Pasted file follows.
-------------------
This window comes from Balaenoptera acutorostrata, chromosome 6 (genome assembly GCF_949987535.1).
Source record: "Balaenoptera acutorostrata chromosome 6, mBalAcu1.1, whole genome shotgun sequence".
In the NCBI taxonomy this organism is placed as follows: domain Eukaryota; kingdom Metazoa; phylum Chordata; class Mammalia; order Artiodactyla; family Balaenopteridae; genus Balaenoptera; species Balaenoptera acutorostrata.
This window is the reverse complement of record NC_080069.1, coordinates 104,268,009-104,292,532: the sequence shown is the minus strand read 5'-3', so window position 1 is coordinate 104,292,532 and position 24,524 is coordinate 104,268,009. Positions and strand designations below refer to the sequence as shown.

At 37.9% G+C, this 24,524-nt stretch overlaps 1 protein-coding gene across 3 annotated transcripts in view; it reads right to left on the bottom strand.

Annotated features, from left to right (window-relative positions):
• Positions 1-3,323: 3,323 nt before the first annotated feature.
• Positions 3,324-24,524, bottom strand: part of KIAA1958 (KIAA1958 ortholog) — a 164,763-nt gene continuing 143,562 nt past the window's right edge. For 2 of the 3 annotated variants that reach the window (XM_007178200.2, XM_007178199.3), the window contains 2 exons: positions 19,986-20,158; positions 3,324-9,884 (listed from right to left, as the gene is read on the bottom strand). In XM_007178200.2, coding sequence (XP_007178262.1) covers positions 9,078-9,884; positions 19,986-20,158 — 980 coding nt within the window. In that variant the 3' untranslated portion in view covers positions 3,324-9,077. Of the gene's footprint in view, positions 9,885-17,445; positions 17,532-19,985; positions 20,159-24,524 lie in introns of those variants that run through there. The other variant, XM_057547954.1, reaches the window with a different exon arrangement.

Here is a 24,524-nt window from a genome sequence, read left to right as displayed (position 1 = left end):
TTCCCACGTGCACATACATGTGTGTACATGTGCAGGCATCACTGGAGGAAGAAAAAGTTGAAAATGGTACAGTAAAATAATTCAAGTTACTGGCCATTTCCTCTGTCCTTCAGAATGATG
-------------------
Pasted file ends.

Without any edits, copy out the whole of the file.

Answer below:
This window comes from Balaenoptera acutorostrata, chromosome 6 (genome assembly GCF_949987535.1).
Source record: "Balaenoptera acutorostrata chromosome 6, mBalAcu1.1, whole genome shotgun sequence".
In the NCBI taxonomy this organism is placed as follows: domain Eukaryota; kingdom Metazoa; phylum Chordata; class Mammalia; order Artiodactyla; family Balaenopteridae; genus Balaenoptera; species Balaenoptera acutorostrata.
This window is the reverse complement of record NC_080069.1, coordinates 104,268,009-104,292,532: the sequence shown is the minus strand read 5'-3', so window position 1 is coordinate 104,292,532 and position 24,524 is coordinate 104,268,009. Positions and strand designations below refer to the sequence as shown.

At 37.9% G+C, this 24,524-nt stretch overlaps 1 protein-coding gene across 3 annotated transcripts in view; it reads right to left on the bottom strand.

Annotated features, from left to right (window-relative positions):
• Positions 1-3,323: 3,323 nt before the first annotated feature.
• Positions 3,324-24,524, bottom strand: part of KIAA1958 (KIAA1958 ortholog) — a 164,763-nt gene continuing 143,562 nt past the window's right edge. For 2 of the 3 annotated variants that reach the window (XM_007178200.2, XM_007178199.3), the window contains 2 exons: positions 19,986-20,158; positions 3,324-9,884 (listed from right to left, as the gene is read on the bottom strand). In XM_007178200.2, coding sequence (XP_007178262.1) covers positions 9,078-9,884; positions 19,986-20,158 — 980 coding nt within the window. In that variant the 3' untranslated portion in view covers positions 3,324-9,077. Of the gene's footprint in view, positions 9,885-17,445; positions 17,532-19,985; positions 20,159-24,524 lie in introns of those variants that run through there. The other variant, XM_057547954.1, reaches the window with a different exon arrangement.

Here is a 24,524-nt window from a genome sequence, read left to right as displayed (position 1 = left end):
TTCCCACGTGCACATACATGTGTGTACATGTGCAGGCATCACTGGAGGAAGAAAAAGTTGAAAATGGTACAGTAAAATAATTCAAGTTACTGGCCATTTCCTCTGTCCTTCAGAATGATG